Martin Triipan

Partner

Head of Regulatory

Estonia

+372 503 0926

Martin Triipan is a partner with wide experience almost exclusively in environmental and planning law and is, therefore, one of the very few truly specialised lawyers in these fields in Estonia. His practical experience includes advising clients on complex environmental liability questions, often supporting the other practice areas of the firm in property transactions. He is also recognised as one of the most experienced litigators in the field.

In addition, Martin is active in legislative drafting — he has participated in the codification of the Estonian Environmental Law and has written on various environmental law-related issues in a number of local and international publications.

Martin Triipan was awarded the title Lawyer of the Year at the Estonian Bar Association’s 100th anniversary ceremony in 2019.

Martin Triipan has a busy practice in the real estate space, with recent work advising on transactions, construction and planning matters in connection with energy and transport infrastructure projects. He is also well placed to act on contentious mandates, with a proven track record in handling real estate disputes.

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2005

University of Tartu, Estonia

Master of Laws (LL.M.)

2001

University of Tartu, Estonia

Bachelor of Laws (LL.B.), officially equivalent to MA

2002

Estonian Bar Association

2001-2002

Estonian Moot Court Society

Board Member

2001

Estonian Academic Law Society

2001

Estonian Moot Court Society

2019

Juridica: "How Long Should Waste be Tracked? By-products and End-of-waste Status"
In the field of waste, modern environmental law must tackle two seemingly contradictory challenges at the same time: it must protect people and the environment against risks arising from waste as much as possible, while simultaneously enabling the use of waste as a resource to the largest possible extent. On the one hand, a broad approach to the concept of waste helps to protect people and the environment because it allows public authorities to monitor what happens with waste to the greatest possible extent. However, in the same way that surveillance activities in criminal proceedings extensively infringe upon the rights of individuals, a concept of waste that is too broad may prevent the goals of a circular economy from being achieved. The article examines this problem in the context of the definition of waste, the concepts of by-products and end-of-waste status, and a few recent court decisions.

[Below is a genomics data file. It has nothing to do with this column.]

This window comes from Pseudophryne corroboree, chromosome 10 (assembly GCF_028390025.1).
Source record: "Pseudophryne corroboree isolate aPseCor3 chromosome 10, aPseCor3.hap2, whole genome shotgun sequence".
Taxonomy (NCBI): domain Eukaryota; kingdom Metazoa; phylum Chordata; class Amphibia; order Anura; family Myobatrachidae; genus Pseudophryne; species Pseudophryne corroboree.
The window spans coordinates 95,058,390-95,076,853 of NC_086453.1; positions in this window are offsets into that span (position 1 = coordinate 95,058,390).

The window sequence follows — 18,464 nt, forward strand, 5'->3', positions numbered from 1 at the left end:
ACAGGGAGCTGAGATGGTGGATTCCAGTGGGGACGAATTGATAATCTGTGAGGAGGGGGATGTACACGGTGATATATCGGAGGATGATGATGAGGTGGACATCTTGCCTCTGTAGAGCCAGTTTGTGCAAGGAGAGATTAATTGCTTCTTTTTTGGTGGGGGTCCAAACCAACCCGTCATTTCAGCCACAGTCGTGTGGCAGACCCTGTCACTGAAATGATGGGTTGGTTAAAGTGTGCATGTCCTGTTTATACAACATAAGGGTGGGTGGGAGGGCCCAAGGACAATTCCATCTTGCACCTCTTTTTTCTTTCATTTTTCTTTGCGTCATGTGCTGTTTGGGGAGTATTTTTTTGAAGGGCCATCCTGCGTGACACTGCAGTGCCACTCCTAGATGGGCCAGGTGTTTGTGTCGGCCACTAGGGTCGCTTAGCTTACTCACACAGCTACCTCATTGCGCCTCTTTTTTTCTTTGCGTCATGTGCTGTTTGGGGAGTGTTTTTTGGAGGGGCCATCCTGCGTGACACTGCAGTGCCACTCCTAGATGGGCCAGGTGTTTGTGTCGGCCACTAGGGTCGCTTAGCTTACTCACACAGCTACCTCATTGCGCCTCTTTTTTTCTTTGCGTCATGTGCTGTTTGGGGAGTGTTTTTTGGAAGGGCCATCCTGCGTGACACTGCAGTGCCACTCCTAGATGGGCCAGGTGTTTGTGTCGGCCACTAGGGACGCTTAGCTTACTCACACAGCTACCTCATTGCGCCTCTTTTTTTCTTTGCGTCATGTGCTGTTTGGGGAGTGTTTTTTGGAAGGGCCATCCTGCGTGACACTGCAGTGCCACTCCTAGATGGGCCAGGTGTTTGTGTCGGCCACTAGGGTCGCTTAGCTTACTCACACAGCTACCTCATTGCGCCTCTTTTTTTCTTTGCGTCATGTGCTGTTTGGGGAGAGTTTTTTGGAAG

2017

Yearbook of Estonian courts 2016

2015

Comments to General Part of Environmental Code Act (2015)

Comments to General Part of Environmental Code Act. (2015)

2014

Estonian Environmental Law Center

Comments to General Part of Environmental Code Act.

2008

The International Comparative Legal Guide to: Environment Law 2008. UK Global Legal Group Ltd. (Estonian chapter)

Estonian Chapter UK: Global Legal Group Ltd. 2008

2007

The International Comparative Legal Guide to: Environment Law 2007. UK: Global Legal Group Ltd. (Estonian chapter)

Estonian Chapter UK: Global Legal Group Ltd. 2007

2006

The Principle of Proportionality in European Union Law. Juridica, 3, 151–158

Juridica, 3, 151-158 (in Estonian) 2006

2001

The Principle of Proportionality in the Constitutional and Administrative Law. Juridica, 5, 305–313 (in Estonian)

Juridica, 5, 305-313 (in Estonian) 2001